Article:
Middle Temple Gardens

Letitia Elizabeth Landon

The fountain's low singing is heard on the wind,
Like a melody bringing sweet fancies to mind;
Some to grieve, some to gladden: around them they cast
The hopes of the morrow, the dreams of foe past.
Away in the distance is heard the vast sound,
From the streets of the city that compass it round,
Like the echo of mountains, or ocean's deep call;
Yet that fountain's low singing is hoard over all.
The turf and the terrace slope down to the tide
Of the Thames, that sweeps onwards—a world at its side:
And dark the horizon, with mast and with sail
Of the thousand tall ships that have weather'd the gale:
While beyond the arch'd bridge the old abbey appears,
Where England has garner'd the glories of years.
There the royal, the lovely, the gifted, the brave,
Haunt the heart with a poetry born of the grave.
Still and lone 'mid the tumult these gardens extend,
The elm and the lime over flower-beds bend;
And the sunshine rains in as the light leaves are stirr'd,
When away from the nest he has built springs the bird.
The boat, and the barge, and the wave, have grown red;
And the sunset has crimson'd the boughs over- head;
But the lamps are now shining, the colours are gone,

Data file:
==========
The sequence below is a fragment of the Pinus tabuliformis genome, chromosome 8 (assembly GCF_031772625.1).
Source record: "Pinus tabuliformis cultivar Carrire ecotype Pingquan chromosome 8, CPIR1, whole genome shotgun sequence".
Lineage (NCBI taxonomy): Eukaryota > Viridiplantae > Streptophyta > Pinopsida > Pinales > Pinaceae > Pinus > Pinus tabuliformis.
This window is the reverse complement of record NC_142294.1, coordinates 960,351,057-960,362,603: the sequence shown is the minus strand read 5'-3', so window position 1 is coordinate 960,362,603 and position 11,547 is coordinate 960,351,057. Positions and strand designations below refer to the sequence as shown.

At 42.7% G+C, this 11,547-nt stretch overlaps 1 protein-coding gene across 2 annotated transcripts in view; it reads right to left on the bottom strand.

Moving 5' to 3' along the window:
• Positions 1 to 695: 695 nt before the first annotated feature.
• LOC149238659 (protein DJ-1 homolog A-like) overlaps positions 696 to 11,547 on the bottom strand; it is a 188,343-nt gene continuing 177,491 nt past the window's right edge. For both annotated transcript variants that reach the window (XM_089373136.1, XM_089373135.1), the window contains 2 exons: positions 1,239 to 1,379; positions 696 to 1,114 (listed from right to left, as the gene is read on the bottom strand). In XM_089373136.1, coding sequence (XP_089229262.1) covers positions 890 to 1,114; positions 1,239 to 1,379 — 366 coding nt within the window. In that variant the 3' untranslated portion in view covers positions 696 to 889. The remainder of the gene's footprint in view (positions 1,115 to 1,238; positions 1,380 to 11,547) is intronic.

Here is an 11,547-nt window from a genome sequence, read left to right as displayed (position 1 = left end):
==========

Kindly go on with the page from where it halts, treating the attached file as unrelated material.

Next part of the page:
And the garden lies shadowy, silent, and lone.
There are lights in the casements: how weary the ray
That asks from the night-time the toils of the day!
I fancy I see the brow bent o'er the page,
Whose youth wears the paleness and wrinkles of age.
The hour may be coming when fortune and fame
May crown the endeavour, and honour the name:
But the toil has been long that too early began;
And the judge and the peer is a world-weary man.

The robe and the ermine, by few they are won:
How many sink down ere the race be half run!
What struggles, what hopes, what despair may have been,
Where sweep those dark branches of shadowy green!
What crowds are around us, what misery is there,
Could the heart, like the face which conceals it, lay bare!
But we know not each other—we seek not to know
What the social world hides in the darkness below.
I lean in the window, and hear the low tune
Of the fountain, now bright with the new risen moon.
In the chamber within are the gay and the young;
The light laugh is laugh'd, and the sweet song is sung.
I turn to their mirth, but it is in a mask—
The jest is an omen, the smile is a task.
A slave in a pageant, I walk through life's part,
With smiles on the lip, and despair at the heart.

Author's Note: * I know not that I have ever been more struck than with the beauty of the Middle Temple Gardens, as seen on a still summer evening. There is about it such a singular mixture of action and repose. The trees cast an undisturbed shadow on the turf; the barges rest tranquilly on the dark river; only now and then the dim outline of a
scarcely seen sail flits by; the very lamps in the distance seem as if shining in their sleep. But the presence of life is around. Lights appear in most of the windows; and
there comes upon the air the unceasing murmur of the city around. Nothing is distinct, all varieties of noise blending into one deep sound. But the little fountain is heard
amid it all; the ear does not lose a note of its low sweet music: it is the poetry of the place, or, rather, the voice of the poetry with which it is filled.

The Middle Temple is one of the ancient Inns of Court in London.